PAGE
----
Bacteria represent a bigger problem in that, unlike viruses, few pathogenic bacteria are obligate pathogens. Many are opportunistic pathogens: these can be members of the normal flora that only cause disease if the host is immunodeficient or they access a normally sterile area. An example is Staphylococcus aureus, which can be found asymptomatically colonizing the nasopharynx. Bacteria such as Pseudomonas aeruginosa and spores of Bacillus anthracis can survive in the environment, without infection of their host. A further complication is that many bacteria have animal reservoirs, e.g., Escherichia coli O157 asymptomatically colonizes the terminal rectum of cattle (Naylor et al., 2003). Cattle are well controlled animals and a vaccine program in cattle stands a better chance of eradicating infection than, for example, eradication of Yersinia pestis from it’s rodent reservoir. Therefore, the nature of the bacteria–host relationship is a significant barrier to eradication of most bacterial infections. On the other hand, Chlamydia trachomatis is an obligate intracellular pathogen that has undergone genome reduction, losing its capability for free living. Since humans are an essential part of its lifecycle and it has no known animal reservoir, it appears potentially eradicable. A successful vaccine has not yet been produced and future hopes include DNA vaccines or a live attenuated vaccine (Brunham et al., 2000; Schautteet et al., 2011).

Environmental efforts can be used toward eradicating an infection, as exemplified by dracunculiasis, caused by Dracunculus medinensis. Humans are the only host for D. medinensis but no vaccines exist. Infection occurs through drinking contaminated water and thus filtering water to remove infectivity can prevent transmission (Cairncross et al., 2002). This operates in tandem with efforts to remove the worms from blisters; preventing them entering water.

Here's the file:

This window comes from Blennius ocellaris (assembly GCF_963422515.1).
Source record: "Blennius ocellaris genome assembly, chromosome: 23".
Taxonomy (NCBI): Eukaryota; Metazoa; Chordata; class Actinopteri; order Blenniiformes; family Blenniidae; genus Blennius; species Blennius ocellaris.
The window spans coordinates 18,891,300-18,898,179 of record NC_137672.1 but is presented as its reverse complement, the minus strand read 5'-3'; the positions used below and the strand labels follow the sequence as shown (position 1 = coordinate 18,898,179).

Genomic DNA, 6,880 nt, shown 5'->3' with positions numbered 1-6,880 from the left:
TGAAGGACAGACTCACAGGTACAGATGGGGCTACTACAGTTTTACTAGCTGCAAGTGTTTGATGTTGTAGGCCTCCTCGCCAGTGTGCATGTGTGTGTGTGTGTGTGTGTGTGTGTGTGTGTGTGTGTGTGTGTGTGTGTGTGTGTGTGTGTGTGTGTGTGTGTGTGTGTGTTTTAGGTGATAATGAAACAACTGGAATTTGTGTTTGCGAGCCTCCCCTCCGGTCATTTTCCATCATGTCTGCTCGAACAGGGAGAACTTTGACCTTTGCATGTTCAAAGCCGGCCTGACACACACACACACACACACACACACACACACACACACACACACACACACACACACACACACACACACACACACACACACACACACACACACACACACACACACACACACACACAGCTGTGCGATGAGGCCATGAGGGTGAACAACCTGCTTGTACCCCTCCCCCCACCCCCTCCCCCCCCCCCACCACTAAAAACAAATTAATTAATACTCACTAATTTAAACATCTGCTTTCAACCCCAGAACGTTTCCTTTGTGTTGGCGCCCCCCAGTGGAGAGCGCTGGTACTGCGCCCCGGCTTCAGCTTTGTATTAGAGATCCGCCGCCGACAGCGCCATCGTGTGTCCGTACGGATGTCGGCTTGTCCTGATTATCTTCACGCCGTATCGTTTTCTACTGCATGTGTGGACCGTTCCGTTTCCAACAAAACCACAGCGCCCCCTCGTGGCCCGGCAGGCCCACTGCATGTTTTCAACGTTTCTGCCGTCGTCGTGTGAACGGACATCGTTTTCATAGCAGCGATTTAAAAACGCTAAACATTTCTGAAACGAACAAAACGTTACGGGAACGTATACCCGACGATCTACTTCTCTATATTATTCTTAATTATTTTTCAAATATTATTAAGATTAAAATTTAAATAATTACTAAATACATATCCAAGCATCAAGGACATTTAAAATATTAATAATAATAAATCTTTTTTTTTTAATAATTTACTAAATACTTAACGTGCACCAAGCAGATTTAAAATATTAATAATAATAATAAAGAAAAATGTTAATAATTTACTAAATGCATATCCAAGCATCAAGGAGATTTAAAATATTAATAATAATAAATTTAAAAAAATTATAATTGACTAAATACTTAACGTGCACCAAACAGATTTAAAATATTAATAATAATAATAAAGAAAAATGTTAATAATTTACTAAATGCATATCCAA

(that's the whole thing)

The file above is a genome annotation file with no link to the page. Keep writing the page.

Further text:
So far, we have considered some of the practical problems with eradicating an infection, assuming that eradication is indeed desirable. Whilst for some infections such as HIV, eradication is clearly a desirable goal, there are others that may require more careful thought. Clostridium difficile pseudomembranous colitis is an obvious example of the dangers of broad-sweep microbe killing in humans. A less obvious example is the case of Streptococcus pneumoniae vaccination. S. pneumoniae is the main etiological agent of pneumonia and the pneumococcal vaccine is used in individuals with pre-existing lung disease to protect from infection by virulent strains of this bacteria. However, S. pneumoniae is a member of the endogenous flora of the nasopharynx, colonizing this site asymptomatically. It appears that colonization by S. Pneumoniae strains found in the vaccine is negatively associated with S. aureus colonization, possibly due to the two bacteria being in competition with each other in the nasopharynx (Regev-Yochay et al., 2004). It is interesting to consider the role this may have in driving the rise in incidence of community acquired methicillin resistant S. aureus infection (Blaser and Falkow, 2009). Helicobacter pylori chronically colonizes gastric mucosa and is associated with 95% of duodenal and 75% of gastric ulcers and also with gastric cancer. H. pylori gastric colonization has fallen markedly, thanks to antibiotic treatment and reduced transmission, and this has culminated in a welcome decrease in the incidence of peptic ulcer and gastric cancer (el-Serag and Sonnenberg, 1998). However, there is evidence that this is associated with a reciprocal rise in the incidence of the constellation of gastro-esophageal reflux disease, Barrett’s esophagus, and esophageal adenocarcinoma (el-Serag and Sonnenberg, 1998; Blaser and Atherton, 2004). Furthermore, H. pylori clearance appears to result in increased ghrelin secretion by the stomach (a hormone that stimulates hunger). It is hypothesized that this lack of H. Pylori mediated ghrelin downregulation in children (due to reduced H. pylori transmission) could be related to the increasing incidence of obesity in children, along with the metabolic syndrome (el-Serag and Sonnenberg, 1998; Blaser and Atherton, 2004; Falkow, 2006). In an experimental model of chronic Salmonella typhimurium infection in mice, a significant peripheral blood transcriptional profile signature can be seen even by the time there is no bacteremia and only low numbers of bacteria are found in the organs. This signature involves genes of both the adaptive and innate branches of the immune system. Therefore, this model system shows that persistent infection results in a long-term, potentially lifelong effect on host immune regulation (Falkow, 2006). Taken together, all of these examples show how the microbe–host interaction is more complex than previously thought. Bugs don’t equal disease. In some instances, infection by pathogenic organisms appears to have beneficial effects for the host and this must be fully explored to fully understand the consequences of eradicating any infection.